Heh. I never use agents so shadow away. There’s basically no ambiguity for me :)


Yes, clj-kondo has a linter for that. I fixed an issue with it on master last weekend


Humdum, trying to remember the name of a tracing debug library for Clojure that came about recently (not sayid), but my memory fails me

flowthing08:12:56 was announced pretty recently, at least.

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ah that was it, thank you for aiding my fading memory! 🙂


hi, I have a quick question: I have this list of strings that are all numeric. Before I process it, I map over the list to get numeric values: (map (Integer/parseInt %) my-list) I compile it with no complaint. However, when I run the code, the first time I run it I get a number format exception for the value of "2622048027". When I run it the second time without changing code or recompiling or anything, the code works fine. I understand that Integer/parseInt is supposed to give number format exception. What I do not understand though is why it works the second time I run the code. Anyone has any idea what is happening here?


you forgot # in front of (Integer/parseInt %) is this lambda inside of another anonymous function declaration?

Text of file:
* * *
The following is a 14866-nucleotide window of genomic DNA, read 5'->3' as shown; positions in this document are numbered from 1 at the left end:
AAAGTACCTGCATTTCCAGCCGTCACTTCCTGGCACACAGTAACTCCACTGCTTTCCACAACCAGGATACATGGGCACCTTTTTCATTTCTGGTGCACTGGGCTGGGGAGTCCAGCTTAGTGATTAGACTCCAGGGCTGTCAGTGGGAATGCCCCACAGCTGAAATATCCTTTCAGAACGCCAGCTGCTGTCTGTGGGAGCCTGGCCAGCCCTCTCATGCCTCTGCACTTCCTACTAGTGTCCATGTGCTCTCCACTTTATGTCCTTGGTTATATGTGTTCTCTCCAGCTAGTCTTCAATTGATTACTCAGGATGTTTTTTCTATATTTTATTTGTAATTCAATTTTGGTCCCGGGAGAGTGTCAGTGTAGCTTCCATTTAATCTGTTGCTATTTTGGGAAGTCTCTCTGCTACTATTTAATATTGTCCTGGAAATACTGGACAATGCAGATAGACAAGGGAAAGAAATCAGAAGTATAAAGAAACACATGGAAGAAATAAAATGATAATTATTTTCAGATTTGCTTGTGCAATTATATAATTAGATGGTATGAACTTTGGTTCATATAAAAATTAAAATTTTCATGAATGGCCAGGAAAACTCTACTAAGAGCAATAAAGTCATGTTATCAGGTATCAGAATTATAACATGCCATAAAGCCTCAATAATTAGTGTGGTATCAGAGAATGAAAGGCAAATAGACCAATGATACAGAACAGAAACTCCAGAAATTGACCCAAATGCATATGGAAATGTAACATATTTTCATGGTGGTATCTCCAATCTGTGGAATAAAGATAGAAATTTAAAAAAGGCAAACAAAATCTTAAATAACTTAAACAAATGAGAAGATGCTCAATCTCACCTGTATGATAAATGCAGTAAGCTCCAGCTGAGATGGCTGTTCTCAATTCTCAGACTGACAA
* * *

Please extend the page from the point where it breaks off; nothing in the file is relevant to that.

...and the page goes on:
no, I just didn't put it as it triggers slack features


what in the code is: (def in (map hash(Integer/parseInt %) my-list))

Alex Miller (Clojure team)14:12:21

map is lazy so if you're not using all of the result, you won't actually do the parsing


@alexmiller I get that, but what is getting "2622048027" to be a number the second time I run the code?


the first time I need that value, map is evaluated, and that is when (Integer/parseInt "2622048027") is called, and it gives the exception. The second time I run the code, Integer/parseInt has already been called, so it is not called... buut what got "2622048027" into 2622048027?

Alex Miller (Clojure team)14:12:41

I think that number is too big to be an Integer

Alex Miller (Clojure team)14:12:54

Integer/MAX_VALUE is 2147483647

Alex Miller (Clojure team)14:12:24

in general, I almost always use Long/parseLong (because that's the default integer size in Clojure)


it is, and I understand why Integer/parseInt must throw an exception. But I do not understand how it is turning into a number in spite of the eception being thrown

Alex Miller (Clojure team)14:12:47

can you share the actual code?

Alex Miller (Clojure team)14:12:01

from your description, doesn't make sense so must be missing something


yes sure. the code is my solutions to advent of code. I am giving url directly to day 9 solution


I get not found on that link. Might be on my end.


oh, I think I have my repo private for aoc 020


just a second


@U0CMVHBL2 @alexmiller I just made my repo public, please try again

Alex Miller (Clojure team)15:12:38

well, in is lazy so you could use it for a while before discovering an issue


@alexmiller I am not sure that explains why it works the second time I run the code, why is that string turning into a number the second time I run the code?!?!


that does explain why I get a problem after having read many values from in, not immediately, but not why it succeeds the second time...

Alex Miller (Clojure team)15:12:30

stepping away for a meeting


👍 thanks for your time